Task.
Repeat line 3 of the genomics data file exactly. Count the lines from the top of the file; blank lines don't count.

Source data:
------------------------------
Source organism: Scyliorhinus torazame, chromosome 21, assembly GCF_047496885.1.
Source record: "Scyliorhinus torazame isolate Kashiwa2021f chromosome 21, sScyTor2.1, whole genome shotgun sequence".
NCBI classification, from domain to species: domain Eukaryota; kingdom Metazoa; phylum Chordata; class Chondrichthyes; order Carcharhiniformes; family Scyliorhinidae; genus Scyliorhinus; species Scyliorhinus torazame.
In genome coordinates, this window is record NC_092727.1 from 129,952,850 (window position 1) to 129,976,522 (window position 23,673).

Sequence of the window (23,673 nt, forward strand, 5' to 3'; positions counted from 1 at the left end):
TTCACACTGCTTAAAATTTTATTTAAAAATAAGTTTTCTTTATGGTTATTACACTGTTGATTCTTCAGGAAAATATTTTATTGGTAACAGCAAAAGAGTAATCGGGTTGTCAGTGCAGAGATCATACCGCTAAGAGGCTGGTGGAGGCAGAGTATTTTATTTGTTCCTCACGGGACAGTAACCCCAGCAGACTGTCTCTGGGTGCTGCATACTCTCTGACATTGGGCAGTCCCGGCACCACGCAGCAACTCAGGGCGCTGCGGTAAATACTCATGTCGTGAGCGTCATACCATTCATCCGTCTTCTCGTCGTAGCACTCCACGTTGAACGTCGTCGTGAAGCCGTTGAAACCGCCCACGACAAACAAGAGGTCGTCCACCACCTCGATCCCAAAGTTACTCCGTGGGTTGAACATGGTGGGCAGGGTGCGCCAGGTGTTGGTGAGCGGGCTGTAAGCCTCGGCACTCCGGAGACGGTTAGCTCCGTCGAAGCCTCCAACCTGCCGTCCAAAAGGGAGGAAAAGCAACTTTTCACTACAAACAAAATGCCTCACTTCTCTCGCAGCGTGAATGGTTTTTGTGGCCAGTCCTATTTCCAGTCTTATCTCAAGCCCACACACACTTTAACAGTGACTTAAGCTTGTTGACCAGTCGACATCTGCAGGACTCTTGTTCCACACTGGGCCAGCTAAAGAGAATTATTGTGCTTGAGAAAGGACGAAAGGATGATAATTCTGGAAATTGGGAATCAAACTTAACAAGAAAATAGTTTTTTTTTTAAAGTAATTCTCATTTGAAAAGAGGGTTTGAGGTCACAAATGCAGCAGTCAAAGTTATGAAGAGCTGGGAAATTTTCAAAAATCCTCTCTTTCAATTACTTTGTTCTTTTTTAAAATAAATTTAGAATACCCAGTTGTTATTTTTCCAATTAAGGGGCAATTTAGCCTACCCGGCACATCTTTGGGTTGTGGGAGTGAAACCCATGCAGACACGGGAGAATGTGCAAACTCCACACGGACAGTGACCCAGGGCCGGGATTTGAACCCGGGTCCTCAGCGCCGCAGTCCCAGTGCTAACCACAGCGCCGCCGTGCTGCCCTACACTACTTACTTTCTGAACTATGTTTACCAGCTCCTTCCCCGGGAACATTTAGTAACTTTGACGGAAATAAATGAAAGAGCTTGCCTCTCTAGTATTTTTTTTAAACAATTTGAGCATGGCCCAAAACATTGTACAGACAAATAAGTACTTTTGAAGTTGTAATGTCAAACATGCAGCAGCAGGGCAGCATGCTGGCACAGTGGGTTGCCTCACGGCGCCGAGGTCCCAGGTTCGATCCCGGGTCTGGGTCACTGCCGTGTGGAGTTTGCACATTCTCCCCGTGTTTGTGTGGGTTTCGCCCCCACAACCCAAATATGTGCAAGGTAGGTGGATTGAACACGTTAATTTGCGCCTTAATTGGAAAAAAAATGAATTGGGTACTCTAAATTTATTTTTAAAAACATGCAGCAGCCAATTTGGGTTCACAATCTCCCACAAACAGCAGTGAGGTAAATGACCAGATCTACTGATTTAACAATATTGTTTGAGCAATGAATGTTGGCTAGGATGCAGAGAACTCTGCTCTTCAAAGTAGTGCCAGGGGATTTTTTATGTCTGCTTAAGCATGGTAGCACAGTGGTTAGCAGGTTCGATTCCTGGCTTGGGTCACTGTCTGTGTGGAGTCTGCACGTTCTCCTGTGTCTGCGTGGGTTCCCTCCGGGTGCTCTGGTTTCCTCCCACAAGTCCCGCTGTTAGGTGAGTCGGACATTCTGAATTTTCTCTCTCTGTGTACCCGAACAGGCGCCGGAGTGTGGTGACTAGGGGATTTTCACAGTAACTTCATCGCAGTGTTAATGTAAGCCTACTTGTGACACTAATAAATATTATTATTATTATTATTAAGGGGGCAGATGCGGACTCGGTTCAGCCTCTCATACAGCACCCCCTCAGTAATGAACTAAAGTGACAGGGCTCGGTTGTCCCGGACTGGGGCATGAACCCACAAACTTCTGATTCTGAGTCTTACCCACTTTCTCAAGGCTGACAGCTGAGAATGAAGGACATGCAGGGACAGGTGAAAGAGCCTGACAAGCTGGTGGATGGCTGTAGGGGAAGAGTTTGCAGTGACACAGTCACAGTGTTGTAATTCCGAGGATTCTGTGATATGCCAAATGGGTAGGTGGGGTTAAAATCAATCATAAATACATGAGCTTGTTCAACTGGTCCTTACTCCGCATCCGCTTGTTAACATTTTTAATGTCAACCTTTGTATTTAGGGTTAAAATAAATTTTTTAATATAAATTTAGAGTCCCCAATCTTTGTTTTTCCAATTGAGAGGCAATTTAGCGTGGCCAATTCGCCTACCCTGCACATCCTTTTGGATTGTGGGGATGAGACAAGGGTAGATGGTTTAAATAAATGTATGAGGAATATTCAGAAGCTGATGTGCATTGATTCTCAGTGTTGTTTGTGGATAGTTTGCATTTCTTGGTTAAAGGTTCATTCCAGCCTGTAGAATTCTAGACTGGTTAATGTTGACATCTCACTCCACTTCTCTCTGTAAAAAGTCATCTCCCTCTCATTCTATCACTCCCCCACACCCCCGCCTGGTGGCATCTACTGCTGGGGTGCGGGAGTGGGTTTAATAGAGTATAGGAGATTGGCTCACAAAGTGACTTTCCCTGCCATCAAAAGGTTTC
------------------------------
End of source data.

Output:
NCBI classification, from domain to species: domain Eukaryota; kingdom Metazoa; phylum Chordata; class Chondrichthyes; order Carcharhiniformes; family Scyliorhinidae; genus Scyliorhinus; species Scyliorhinus torazame.